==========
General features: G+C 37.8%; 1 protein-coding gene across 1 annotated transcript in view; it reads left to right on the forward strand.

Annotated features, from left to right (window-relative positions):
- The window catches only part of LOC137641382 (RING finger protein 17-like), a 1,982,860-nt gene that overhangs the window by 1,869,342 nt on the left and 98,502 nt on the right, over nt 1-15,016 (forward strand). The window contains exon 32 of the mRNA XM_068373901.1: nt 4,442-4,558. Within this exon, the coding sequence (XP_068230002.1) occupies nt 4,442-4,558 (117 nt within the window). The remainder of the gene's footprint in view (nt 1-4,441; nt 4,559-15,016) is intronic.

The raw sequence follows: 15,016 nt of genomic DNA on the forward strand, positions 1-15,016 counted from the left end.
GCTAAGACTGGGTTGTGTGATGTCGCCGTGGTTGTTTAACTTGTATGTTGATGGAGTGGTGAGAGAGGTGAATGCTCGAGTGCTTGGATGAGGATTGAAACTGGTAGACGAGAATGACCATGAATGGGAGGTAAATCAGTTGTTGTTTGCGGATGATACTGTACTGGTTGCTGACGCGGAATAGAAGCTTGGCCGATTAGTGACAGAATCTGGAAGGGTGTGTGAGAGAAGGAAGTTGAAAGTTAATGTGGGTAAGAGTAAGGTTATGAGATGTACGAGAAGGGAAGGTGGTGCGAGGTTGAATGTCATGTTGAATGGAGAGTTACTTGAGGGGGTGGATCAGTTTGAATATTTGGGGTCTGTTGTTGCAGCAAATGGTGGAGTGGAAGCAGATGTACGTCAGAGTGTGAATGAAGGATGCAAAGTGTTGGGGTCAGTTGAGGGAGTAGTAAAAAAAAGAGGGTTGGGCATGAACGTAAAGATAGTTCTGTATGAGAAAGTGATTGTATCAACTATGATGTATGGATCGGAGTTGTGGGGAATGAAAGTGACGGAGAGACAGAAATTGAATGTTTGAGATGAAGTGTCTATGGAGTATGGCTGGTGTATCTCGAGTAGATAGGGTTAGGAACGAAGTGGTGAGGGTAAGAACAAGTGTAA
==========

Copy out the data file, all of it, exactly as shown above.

General features: G+C 37.8%; 1 protein-coding gene across 1 annotated transcript in view; it reads left to right on the forward strand.

Annotated features, from left to right (window-relative positions):
- The window catches only part of LOC137641382 (RING finger protein 17-like), a 1,982,860-nt gene that overhangs the window by 1,869,342 nt on the left and 98,502 nt on the right, over nt 1-15,016 (forward strand). The window contains exon 32 of the mRNA XM_068373901.1: nt 4,442-4,558. Within this exon, the coding sequence (XP_068230002.1) occupies nt 4,442-4,558 (117 nt within the window). The remainder of the gene's footprint in view (nt 1-4,441; nt 4,559-15,016) is intronic.

The raw sequence follows: 15,016 nt of genomic DNA on the forward strand, positions 1-15,016 counted from the left end.
GCTAAGACTGGGTTGTGTGATGTCGCCGTGGTTGTTTAACTTGTATGTTGATGGAGTGGTGAGAGAGGTGAATGCTCGAGTGCTTGGATGAGGATTGAAACTGGTAGACGAGAATGACCATGAATGGGAGGTAAATCAGTTGTTGTTTGCGGATGATACTGTACTGGTTGCTGACGCGGAATAGAAGCTTGGCCGATTAGTGACAGAATCTGGAAGGGTGTGTGAGAGAAGGAAGTTGAAAGTTAATGTGGGTAAGAGTAAGGTTATGAGATGTACGAGAAGGGAAGGTGGTGCGAGGTTGAATGTCATGTTGAATGGAGAGTTACTTGAGGGGGTGGATCAGTTTGAATATTTGGGGTCTGTTGTTGCAGCAAATGGTGGAGTGGAAGCAGATGTACGTCAGAGTGTGAATGAAGGATGCAAAGTGTTGGGGTCAGTTGAGGGAGTAGTAAAAAAAAGAGGGTTGGGCATGAACGTAAAGATAGTTCTGTATGAGAAAGTGATTGTATCAACTATGATGTATGGATCGGAGTTGTGGGGAATGAAAGTGACGGAGAGACAGAAATTGAATGTTTGAGATGAAGTGTCTATGGAGTATGGCTGGTGTATCTCGAGTAGATAGGGTTAGGAACGAAGTGGTGAGGGTAAGAACAAGTGTAA